"I get a lot [of scripts]; it's just finding the right thing for the right time," Tim McGraw told Rolling Stone Country back in the fall. And it looks like the right time is now.
The country-singing actor's reps confirm with us that he is set to executive produce and star in Robbers, a new crime drama series for TNT. The show is based on the 2000 Christopher Cook novel of the same name, with its storyline about two drifters named Eddie and Ray Bob, who go on a bloody, law-breaking road trip across the state of Texas. The only person who can stop their evil ways is Della, a young woman for whom Eddie wants to clean up his act. But Ray Bob continues to be the devil on his gun-toting shoulder.
McGraw will play Ray Bob — his first villainous role since portraying an alcoholic father in 2004's Friday Night Lights. As Deadline reports, the country star's co-executive producers are Michael Dinner, Carl Beverly and Sarah Timberman. Cook and Dinner are the show's screenwriters, with Dinner also directing.
Before joining the Robbers team, McGraw was approached for several other series, most recently including TNT's The Last Ship and Fox's Wild Blue. This is the first time his schedule — and personal preferences —have allowed him to sign on for an entire series.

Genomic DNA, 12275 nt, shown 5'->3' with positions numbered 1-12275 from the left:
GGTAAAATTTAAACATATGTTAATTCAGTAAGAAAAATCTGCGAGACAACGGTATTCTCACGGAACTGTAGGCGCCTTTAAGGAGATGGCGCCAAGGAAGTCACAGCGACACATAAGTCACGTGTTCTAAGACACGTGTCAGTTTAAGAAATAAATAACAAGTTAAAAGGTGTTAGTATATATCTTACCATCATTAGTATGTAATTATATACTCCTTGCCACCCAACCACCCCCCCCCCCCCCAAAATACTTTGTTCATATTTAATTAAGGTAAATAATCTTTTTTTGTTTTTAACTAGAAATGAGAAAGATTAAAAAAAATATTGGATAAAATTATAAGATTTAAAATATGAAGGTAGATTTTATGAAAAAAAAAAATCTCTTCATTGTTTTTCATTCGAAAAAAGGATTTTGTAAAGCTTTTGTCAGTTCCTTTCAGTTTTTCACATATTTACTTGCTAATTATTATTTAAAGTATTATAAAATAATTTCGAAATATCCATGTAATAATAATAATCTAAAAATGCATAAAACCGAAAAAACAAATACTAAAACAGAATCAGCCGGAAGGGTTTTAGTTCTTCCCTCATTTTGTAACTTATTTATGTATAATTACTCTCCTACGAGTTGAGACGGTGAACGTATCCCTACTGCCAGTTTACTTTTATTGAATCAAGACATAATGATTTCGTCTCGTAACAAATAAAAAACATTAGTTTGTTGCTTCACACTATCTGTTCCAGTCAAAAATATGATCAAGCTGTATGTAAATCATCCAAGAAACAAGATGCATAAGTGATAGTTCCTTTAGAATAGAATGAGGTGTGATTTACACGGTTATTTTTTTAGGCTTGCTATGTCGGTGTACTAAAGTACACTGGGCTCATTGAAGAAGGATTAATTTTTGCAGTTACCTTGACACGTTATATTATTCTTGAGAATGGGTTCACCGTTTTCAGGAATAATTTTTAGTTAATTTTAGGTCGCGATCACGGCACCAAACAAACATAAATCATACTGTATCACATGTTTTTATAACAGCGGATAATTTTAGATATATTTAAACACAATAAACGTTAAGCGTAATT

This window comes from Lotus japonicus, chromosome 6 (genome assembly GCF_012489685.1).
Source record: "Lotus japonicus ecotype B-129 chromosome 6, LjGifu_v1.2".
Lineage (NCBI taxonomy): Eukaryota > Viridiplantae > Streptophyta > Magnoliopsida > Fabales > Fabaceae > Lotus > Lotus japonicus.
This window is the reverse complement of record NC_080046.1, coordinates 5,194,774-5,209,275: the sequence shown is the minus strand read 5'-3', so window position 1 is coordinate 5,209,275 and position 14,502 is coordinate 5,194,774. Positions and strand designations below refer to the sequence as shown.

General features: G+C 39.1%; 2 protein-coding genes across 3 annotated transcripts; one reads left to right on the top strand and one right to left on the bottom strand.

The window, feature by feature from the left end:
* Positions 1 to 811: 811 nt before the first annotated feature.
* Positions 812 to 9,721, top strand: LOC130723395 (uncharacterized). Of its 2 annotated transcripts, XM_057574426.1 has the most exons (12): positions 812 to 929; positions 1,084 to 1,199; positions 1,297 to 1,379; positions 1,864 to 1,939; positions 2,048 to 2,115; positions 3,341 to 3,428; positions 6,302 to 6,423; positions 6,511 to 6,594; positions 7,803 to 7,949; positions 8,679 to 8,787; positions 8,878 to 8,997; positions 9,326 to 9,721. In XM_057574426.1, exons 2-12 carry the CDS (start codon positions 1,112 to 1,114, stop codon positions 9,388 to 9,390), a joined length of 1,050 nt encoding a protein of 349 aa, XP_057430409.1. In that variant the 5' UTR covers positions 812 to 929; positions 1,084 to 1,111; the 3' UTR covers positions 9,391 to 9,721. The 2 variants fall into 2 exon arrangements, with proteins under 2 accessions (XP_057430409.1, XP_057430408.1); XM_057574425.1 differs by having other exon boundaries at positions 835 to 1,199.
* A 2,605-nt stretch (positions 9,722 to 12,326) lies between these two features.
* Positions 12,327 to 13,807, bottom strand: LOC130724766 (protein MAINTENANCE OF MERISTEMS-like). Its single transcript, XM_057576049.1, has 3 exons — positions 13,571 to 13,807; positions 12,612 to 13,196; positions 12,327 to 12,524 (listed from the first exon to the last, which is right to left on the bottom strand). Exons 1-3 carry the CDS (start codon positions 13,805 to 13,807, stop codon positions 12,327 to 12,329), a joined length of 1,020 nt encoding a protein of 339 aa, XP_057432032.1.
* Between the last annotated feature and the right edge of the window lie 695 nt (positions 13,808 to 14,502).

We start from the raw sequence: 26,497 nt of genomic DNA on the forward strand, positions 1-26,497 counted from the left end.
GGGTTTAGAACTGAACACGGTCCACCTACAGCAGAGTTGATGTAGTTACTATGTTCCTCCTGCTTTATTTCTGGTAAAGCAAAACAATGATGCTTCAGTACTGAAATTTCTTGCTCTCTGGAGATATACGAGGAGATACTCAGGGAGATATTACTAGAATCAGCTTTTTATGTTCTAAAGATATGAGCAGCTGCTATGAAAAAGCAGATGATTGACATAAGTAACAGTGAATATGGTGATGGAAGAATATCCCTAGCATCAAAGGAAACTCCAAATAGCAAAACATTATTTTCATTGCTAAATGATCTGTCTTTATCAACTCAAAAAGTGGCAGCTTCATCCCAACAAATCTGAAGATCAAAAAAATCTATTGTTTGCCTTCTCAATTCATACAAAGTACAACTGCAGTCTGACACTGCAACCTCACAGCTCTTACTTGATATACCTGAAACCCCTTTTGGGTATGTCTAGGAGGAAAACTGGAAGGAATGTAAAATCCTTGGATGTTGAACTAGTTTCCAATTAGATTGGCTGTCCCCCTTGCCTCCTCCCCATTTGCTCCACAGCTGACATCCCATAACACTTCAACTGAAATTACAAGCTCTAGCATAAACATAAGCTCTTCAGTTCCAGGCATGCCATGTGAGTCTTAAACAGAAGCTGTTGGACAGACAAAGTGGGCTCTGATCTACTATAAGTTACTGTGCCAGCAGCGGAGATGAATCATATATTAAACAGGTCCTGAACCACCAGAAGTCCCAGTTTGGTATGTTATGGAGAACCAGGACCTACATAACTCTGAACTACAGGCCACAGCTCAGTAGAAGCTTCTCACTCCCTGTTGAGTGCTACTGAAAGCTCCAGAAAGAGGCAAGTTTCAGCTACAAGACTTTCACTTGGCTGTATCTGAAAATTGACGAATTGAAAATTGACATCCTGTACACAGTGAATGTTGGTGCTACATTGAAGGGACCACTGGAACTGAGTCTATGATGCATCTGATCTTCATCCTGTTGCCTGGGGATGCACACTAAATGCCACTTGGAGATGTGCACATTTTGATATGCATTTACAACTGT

"It's got to be something that moves me," McGraw says of the few acting projects he chooses to weave in to his red-hot career. "As an artist, you've got to have a visceral reaction. If you have to think about it, it's probably not the right thing."
Over on the big screen, McGraw's latest role is as a father and rocket scientist ("Guess which one of those is a stretch," he jokes) in the George Clooney-led film, Tomorrowland. Out May 22nd, the Disney flick is about an inventor and a science-loving teenager who go on a mythical adventure to an otherworldly place that exists somewhere in their collective memory. It's a plot that's confusing even to one of its cast members.
"There's not much I can say about it because I read the script, I acted in the movie and I still don't understand it," McGraw admits with a laugh. "It's a huge production; there's a lot going on. All the stuff I hear back, it's going to be spectacular."